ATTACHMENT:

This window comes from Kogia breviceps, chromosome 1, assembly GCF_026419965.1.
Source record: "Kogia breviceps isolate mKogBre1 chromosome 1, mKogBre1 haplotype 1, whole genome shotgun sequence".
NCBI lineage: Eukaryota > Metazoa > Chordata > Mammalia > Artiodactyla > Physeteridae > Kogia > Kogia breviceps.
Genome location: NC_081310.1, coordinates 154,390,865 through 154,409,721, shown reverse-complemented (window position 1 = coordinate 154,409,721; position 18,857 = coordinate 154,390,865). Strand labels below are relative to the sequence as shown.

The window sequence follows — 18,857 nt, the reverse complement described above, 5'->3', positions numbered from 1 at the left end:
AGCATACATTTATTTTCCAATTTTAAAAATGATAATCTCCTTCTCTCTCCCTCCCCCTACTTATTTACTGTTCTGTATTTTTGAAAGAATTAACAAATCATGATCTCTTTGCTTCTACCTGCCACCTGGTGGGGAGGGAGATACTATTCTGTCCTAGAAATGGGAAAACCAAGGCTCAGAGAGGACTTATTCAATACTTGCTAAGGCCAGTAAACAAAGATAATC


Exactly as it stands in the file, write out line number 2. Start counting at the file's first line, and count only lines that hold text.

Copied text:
Source record: "Kogia breviceps isolate mKogBre1 chromosome 1, mKogBre1 haplotype 1, whole genome shotgun sequence".